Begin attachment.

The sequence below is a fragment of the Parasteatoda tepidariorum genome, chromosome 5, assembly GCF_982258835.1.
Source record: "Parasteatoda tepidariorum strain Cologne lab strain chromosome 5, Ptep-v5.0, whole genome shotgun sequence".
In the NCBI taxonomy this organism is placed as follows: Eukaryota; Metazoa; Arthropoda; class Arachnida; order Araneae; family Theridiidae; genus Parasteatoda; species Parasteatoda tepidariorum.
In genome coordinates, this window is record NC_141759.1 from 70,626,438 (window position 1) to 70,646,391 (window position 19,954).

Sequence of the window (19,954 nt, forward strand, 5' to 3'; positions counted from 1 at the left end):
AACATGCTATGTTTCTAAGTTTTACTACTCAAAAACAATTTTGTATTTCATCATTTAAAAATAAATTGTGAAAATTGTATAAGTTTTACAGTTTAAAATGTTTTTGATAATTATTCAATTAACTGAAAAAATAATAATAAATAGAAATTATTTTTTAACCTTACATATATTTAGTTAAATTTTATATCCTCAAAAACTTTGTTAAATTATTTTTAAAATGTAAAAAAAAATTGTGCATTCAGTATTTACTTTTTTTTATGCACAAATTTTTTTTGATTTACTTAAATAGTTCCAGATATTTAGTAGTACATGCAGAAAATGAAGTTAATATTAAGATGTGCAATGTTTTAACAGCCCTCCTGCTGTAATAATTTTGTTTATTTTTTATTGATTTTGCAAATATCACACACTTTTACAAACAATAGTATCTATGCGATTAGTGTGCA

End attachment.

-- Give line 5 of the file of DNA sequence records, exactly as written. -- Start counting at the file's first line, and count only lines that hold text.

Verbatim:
Sequence of the window (19,954 nt, forward strand, 5' to 3'; positions counted from 1 at the left end):